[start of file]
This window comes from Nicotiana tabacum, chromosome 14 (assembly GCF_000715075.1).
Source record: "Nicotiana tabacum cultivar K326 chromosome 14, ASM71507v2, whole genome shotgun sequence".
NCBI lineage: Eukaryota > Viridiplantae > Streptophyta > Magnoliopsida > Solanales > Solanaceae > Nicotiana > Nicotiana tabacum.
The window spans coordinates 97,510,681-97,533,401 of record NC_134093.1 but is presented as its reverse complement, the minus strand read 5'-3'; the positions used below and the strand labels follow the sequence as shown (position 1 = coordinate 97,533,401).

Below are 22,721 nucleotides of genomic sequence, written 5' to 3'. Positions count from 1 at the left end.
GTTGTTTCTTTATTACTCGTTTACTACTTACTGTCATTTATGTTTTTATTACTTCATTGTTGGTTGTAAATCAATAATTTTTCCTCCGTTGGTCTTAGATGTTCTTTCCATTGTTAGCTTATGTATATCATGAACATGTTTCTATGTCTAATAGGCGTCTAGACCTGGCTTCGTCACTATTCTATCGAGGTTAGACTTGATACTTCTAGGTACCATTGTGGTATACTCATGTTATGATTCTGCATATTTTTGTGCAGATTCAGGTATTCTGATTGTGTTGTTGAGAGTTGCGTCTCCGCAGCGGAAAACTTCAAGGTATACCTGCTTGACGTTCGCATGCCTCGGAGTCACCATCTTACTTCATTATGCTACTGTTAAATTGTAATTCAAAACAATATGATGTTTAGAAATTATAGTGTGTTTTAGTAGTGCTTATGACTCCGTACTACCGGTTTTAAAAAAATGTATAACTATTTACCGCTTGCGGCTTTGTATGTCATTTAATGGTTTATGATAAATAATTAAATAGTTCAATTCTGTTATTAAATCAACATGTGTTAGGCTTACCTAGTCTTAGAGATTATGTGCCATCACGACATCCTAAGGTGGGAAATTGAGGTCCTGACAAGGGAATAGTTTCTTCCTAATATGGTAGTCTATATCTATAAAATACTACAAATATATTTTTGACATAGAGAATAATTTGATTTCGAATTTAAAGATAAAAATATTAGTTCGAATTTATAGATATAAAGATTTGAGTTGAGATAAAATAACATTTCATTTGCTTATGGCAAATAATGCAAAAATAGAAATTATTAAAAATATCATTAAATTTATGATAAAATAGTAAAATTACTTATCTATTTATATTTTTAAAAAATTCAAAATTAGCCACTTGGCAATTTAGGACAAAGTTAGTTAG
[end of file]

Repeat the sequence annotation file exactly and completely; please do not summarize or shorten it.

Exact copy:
This window comes from Nicotiana tabacum, chromosome 14 (assembly GCF_000715075.1).
Source record: "Nicotiana tabacum cultivar K326 chromosome 14, ASM71507v2, whole genome shotgun sequence".
NCBI lineage: Eukaryota > Viridiplantae > Streptophyta > Magnoliopsida > Solanales > Solanaceae > Nicotiana > Nicotiana tabacum.
The window spans coordinates 97,510,681-97,533,401 of record NC_134093.1 but is presented as its reverse complement, the minus strand read 5'-3'; the positions used below and the strand labels follow the sequence as shown (position 1 = coordinate 97,533,401).

Below are 22,721 nucleotides of genomic sequence, written 5' to 3'. Positions count from 1 at the left end.
GTTGTTTCTTTATTACTCGTTTACTACTTACTGTCATTTATGTTTTTATTACTTCATTGTTGGTTGTAAATCAATAATTTTTCCTCCGTTGGTCTTAGATGTTCTTTCCATTGTTAGCTTATGTATATCATGAACATGTTTCTATGTCTAATAGGCGTCTAGACCTGGCTTCGTCACTATTCTATCGAGGTTAGACTTGATACTTCTAGGTACCATTGTGGTATACTCATGTTATGATTCTGCATATTTTTGTGCAGATTCAGGTATTCTGATTGTGTTGTTGAGAGTTGCGTCTCCGCAGCGGAAAACTTCAAGGTATACCTGCTTGACGTTCGCATGCCTCGGAGTCACCATCTTACTTCATTATGCTACTGTTAAATTGTAATTCAAAACAATATGATGTTTAGAAATTATAGTGTGTTTTAGTAGTGCTTATGACTCCGTACTACCGGTTTTAAAAAAATGTATAACTATTTACCGCTTGCGGCTTTGTATGTCATTTAATGGTTTATGATAAATAATTAAATAGTTCAATTCTGTTATTAAATCAACATGTGTTAGGCTTACCTAGTCTTAGAGATTATGTGCCATCACGACATCCTAAGGTGGGAAATTGAGGTCCTGACAAGGGAATAGTTTCTTCCTAATATGGTAGTCTATATCTATAAAATACTACAAATATATTTTTGACATAGAGAATAATTTGATTTCGAATTTAAAGATAAAAATATTAGTTCGAATTTATAGATATAAAGATTTGAGTTGAGATAAAATAACATTTCATTTGCTTATGGCAAATAATGCAAAAATAGAAATTATTAAAAATATCATTAAATTTATGATAAAATAGTAAAATTACTTATCTATTTATATTTTTAAAAAATTCAAAATTAGCCACTTGGCAATTTAGGACAAAGTTAGTTAG